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Can I Sue for Back Child Support?

Where child support is in arrears then the custodial parent or guardian or caregiver has a right to claim for the sum that is in arrears as a permanent order was made by the court. The courts through the policies of the state and federal laws can punish individuals who fail to comply with court orders for child support in a very rigid way. The law stipulates that a person can in be punished in the following ways where he/her has failed to pay child support in arrears:

  • Denial of Passport. If more than $2,500 is owed in back child support then the non-custodial parent is not eligible for a passport.
  • Wage Garnishment- where back child support was claimed then the government can garnish the wages to pay your child support debt.
  • Jail Time- where a party is non-compliant and has not made any arrangement to try to pay back child support then he/she may be incarcerated.
  • Suspension of Licenses- the government can suspend a parent’s licence where he/she fails to pay their child support.
  • Seizure of Tax Refund. The government may seize your tax refund if you owe back child support.
  • Property Seizure. A parent might find his or her property seized to help pay the debt.

The protection given to custodial parents to ensure that an individual comply with the requirements of the court in regards to child support shows that the court is willing and able to award any judgement based on the fact that a non-custodial parent has been delinquent. The court and the government have a strong belief that a child ought to be supported by his/her parents. Punishment in regards to child support in the United States is one of the most stringent in the world.

As previously stated there is also retroactive child support in which the court has the discretion in some states to order. An example of retroactive child support is when a parent makes an application in the court for child support but the court may take weeks or months to give you a date. In most states retroactive child support is not mandatory as the court does not view that the individual has a right since the orders were not formally made. Therefore, when the court addresses the issue of child support they may award retroactive child support. Retroactive child support can be ordered from the date of the child’s birth if the parents were not married as in Illinois. But each state has a limit on how far a court goes to award retroactive child support. Generally, the court does not award retroactive child support unless it is justified. Some of the considerations when awarding child support include:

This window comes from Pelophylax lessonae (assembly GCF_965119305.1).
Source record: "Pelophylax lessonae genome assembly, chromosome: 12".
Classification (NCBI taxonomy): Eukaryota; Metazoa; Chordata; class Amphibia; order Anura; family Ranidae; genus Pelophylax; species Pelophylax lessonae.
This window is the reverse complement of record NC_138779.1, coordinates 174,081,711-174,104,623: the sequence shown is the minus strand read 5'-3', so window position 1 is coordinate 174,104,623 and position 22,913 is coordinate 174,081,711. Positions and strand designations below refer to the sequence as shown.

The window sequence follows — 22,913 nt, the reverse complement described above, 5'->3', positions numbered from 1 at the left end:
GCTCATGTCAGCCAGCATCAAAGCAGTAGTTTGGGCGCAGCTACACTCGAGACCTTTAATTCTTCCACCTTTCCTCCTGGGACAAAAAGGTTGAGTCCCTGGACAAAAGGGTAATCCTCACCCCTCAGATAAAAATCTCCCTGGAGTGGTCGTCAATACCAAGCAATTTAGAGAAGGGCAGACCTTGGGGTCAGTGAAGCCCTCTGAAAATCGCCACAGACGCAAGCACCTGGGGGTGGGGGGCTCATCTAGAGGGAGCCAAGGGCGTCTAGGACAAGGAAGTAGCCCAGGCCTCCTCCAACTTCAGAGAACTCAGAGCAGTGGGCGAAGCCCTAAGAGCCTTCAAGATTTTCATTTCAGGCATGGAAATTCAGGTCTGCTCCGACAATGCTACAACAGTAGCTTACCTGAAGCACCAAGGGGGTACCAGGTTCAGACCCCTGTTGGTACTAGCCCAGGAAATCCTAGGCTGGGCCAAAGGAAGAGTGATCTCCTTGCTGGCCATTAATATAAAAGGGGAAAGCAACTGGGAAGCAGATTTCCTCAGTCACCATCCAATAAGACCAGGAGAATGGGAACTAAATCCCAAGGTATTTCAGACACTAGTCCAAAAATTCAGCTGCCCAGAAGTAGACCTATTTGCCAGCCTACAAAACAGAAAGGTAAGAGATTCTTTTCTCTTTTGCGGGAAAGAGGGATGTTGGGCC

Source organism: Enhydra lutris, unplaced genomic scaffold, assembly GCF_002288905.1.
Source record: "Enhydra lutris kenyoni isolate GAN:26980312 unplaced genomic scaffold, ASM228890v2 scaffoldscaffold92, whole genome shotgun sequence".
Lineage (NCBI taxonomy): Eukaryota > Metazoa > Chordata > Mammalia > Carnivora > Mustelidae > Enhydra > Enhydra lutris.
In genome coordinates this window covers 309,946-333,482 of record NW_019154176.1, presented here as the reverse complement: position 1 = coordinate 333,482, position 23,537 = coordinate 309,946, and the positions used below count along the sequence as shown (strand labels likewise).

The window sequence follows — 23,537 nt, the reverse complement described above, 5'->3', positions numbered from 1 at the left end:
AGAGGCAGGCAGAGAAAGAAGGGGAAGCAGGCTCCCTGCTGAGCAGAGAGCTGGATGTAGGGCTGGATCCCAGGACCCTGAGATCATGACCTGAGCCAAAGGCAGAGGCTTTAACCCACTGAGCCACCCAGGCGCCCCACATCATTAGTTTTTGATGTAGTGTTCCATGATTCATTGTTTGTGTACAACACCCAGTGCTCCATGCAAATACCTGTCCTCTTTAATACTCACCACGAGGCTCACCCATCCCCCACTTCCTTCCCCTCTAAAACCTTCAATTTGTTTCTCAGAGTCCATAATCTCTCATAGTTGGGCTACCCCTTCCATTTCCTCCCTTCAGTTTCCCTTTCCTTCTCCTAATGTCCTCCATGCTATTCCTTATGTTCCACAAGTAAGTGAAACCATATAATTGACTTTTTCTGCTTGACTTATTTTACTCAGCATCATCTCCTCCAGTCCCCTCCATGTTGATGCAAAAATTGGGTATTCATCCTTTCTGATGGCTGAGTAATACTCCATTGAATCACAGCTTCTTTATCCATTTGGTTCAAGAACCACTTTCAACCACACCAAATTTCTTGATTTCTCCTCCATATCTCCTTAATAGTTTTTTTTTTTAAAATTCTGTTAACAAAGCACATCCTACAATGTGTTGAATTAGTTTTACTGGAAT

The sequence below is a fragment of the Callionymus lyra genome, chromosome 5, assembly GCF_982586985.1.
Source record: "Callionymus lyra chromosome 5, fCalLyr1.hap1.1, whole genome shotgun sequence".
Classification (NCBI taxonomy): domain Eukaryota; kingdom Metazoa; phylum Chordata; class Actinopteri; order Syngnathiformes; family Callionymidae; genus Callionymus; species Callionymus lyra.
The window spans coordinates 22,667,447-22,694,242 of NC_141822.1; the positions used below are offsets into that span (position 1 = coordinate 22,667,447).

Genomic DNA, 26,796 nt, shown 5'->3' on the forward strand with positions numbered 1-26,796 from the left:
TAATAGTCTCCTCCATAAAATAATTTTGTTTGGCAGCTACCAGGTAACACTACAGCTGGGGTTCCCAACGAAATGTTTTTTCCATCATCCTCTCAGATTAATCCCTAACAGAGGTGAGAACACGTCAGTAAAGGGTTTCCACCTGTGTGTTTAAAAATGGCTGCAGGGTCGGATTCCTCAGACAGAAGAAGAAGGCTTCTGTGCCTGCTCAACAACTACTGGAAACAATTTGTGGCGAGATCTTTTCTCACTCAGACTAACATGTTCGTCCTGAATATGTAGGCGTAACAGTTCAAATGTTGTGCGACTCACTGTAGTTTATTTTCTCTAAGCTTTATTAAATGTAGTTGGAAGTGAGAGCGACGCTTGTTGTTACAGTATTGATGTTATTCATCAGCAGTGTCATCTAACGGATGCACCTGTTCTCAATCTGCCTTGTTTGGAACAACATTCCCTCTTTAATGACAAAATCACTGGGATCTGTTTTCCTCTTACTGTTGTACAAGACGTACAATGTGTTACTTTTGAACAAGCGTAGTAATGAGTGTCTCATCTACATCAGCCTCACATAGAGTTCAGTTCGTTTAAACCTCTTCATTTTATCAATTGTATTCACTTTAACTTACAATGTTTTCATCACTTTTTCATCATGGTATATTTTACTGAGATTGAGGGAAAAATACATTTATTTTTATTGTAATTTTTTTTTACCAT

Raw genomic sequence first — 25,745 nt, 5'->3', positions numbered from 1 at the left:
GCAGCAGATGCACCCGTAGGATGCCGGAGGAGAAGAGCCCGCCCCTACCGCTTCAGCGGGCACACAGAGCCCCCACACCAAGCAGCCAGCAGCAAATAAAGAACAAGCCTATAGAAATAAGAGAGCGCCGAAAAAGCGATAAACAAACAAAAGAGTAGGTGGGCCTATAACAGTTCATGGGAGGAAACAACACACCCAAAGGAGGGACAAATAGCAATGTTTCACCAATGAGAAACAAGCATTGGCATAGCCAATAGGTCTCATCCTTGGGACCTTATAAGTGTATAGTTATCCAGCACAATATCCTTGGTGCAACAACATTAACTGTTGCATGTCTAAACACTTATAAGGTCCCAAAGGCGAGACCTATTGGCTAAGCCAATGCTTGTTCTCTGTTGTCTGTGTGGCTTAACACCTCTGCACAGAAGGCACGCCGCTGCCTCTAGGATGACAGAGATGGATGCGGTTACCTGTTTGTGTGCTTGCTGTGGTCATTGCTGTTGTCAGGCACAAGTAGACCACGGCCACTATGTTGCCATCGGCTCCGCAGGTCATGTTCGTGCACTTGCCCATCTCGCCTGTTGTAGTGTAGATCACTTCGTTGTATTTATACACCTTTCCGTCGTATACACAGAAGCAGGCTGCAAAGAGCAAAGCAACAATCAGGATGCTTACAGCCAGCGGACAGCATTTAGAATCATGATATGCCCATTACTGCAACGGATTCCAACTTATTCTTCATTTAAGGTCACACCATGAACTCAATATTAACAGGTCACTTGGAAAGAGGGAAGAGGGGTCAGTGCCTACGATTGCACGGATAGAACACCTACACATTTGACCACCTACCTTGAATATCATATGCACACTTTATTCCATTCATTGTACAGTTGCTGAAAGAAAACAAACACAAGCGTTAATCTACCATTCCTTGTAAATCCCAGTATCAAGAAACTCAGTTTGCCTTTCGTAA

• Whether the final hearing on child support was delayed
  • The parent seeking support is in need
  • The non-custodial parent intentionally tried to conceal his finances

A parent or guardian can make a claim to recover all money outstanding that has not been paid by the non-custodial parent. The court has a variety of options to ensure that the parent honors his/her obligation to pay child support such as imprisonment. A parent can also ask the court for retroactive child support for the non-custodial parent to pay child support between the date of filing for child support and the date where a permanent order was given.

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